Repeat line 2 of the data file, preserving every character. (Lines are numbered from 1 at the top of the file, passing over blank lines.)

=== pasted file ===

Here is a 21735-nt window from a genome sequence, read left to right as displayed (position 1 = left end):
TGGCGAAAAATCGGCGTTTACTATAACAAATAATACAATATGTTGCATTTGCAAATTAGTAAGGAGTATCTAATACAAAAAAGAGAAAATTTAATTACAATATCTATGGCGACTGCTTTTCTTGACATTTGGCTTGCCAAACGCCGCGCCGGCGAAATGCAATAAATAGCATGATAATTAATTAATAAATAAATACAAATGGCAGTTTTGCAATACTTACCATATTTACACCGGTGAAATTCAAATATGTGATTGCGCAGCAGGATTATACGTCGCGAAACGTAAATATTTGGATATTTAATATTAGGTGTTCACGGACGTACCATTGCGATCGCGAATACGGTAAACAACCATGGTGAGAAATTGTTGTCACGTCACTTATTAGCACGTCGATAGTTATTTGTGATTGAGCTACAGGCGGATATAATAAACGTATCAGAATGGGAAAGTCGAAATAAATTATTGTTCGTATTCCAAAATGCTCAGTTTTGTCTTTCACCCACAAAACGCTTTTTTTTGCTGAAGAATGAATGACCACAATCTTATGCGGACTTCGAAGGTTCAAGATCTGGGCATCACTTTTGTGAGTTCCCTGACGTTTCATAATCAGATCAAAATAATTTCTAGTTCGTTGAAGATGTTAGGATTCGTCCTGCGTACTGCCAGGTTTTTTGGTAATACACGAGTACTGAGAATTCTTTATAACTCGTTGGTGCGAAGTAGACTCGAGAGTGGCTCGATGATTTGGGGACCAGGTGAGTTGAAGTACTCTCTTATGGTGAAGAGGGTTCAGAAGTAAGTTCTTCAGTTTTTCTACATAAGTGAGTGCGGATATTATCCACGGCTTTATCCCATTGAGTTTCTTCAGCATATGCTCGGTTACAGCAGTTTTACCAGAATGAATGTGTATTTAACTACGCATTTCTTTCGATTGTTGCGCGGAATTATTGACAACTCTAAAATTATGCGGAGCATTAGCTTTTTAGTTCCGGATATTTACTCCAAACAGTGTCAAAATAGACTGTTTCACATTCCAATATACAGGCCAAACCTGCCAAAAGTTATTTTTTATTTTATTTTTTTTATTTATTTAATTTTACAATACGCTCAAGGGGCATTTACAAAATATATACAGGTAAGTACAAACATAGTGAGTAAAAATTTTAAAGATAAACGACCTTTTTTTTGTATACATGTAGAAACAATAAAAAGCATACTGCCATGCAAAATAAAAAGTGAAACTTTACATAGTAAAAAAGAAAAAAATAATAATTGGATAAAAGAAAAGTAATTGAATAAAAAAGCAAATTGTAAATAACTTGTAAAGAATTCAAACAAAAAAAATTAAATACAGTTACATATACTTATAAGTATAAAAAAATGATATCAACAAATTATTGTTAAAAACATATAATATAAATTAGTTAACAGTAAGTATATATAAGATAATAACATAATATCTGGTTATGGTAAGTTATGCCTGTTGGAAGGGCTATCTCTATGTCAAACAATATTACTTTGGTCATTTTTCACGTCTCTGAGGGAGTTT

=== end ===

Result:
TGGCGAAAAATCGGCGTTTACTATAACAAATAATACAATATGTTGCATTTGCAAATTAGTAAGGAGTATCTAATACAAAAAAGAGAAAATTTAATTACAATATCTATGGCGACTGCTTTTCTTGACATTTGGCTTGCCAAACGCCGCGCCGGCGAAATGCAATAAATAGCATGATAATTAATTAATAAATAAATACAAATGGCAGTTTTGCAATACTTACCATATTTACACCGGTGAAATTCAAATATGTGATTGCGCAGCAGGATTATACGTCGCGAAACGTAAATATTTGGATATTTAATATTAGGTGTTCACGGACGTACCATTGCGATCGCGAATACGGTAAACAACCATGGTGAGAAATTGTTGTCACGTCACTTATTAGCACGTCGATAGTTATTTGTGATTGAGCTACAGGCGGATATAATAAACGTATCAGAATGGGAAAGTCGAAATAAATTATTGTTCGTATTCCAAAATGCTCAGTTTTGTCTTTCACCCACAAAACGCTTTTTTTTGCTGAAGAATGAATGACCACAATCTTATGCGGACTTCGAAGGTTCAAGATCTGGGCATCACTTTTGTGAGTTCCCTGACGTTTCATAATCAGATCAAAATAATTTCTAGTTCGTTGAAGATGTTAGGATTCGTCCTGCGTACTGCCAGGTTTTTTGGTAATACACGAGTACTGAGAATTCTTTATAACTCGTTGGTGCGAAGTAGACTCGAGAGTGGCTCGATGATTTGGGGACCAGGTGAGTTGAAGTACTCTCTTATGGTGAAGAGGGTTCAGAAGTAAGTTCTTCAGTTTTTCTACATAAGTGAGTGCGGATATTATCCACGGCTTTATCCCATTGAGTTTCTTCAGCATATGCTCGGTTACAGCAGTTTTACCAGAATGAATGTGTATTTAACTACGCATTTCTTTCGATTGTTGCGCGGAATTATTGACAACTCTAAAATTATGCGGAGCATTAGCTTTTTAGTTCCGGATATTTACTCCAAACAGTGTCAAAATAGACTGTTTCACATTCCAATATACAGGCCAAACCTGCCAAAAGTTATTTTTTATTTTATTTTTTTTATTTATTTAATTTTACAATACGCTCAAGGGGCATTTACAAAATATATACAGGTAAGTACAAACATAGTGAGTAAAAATTTTAAAGATAAACGACCTTTTTTTTGTATACATGTAGAAACAATAAAAAGCATACTGCCATGCAAAATAAAAAGTGAAACTTTACATAGTAAAAAAGAAAAAAATAATAATTGGATAAAAGAAAAGTAATTGAATAAAAAAGCAAATTGTAAATAACTTGTAAAGAATTCAAACAAAAAAAATTAAATACAGTTACATATACTTATAAGTATAAAAAAATGATATCAACAAATTATTGTTAAAAACATATAATATAAATTAGTTAACAGTAAGTATATATAAGATAATAACATAATATCTGGTTATGGTAAGTTATGCCTGTTGGAAGGGCTATCTCTATGTCAAACAATATTACTTTGGTCATTTTTCACGTCTCTGAGGGAGTTT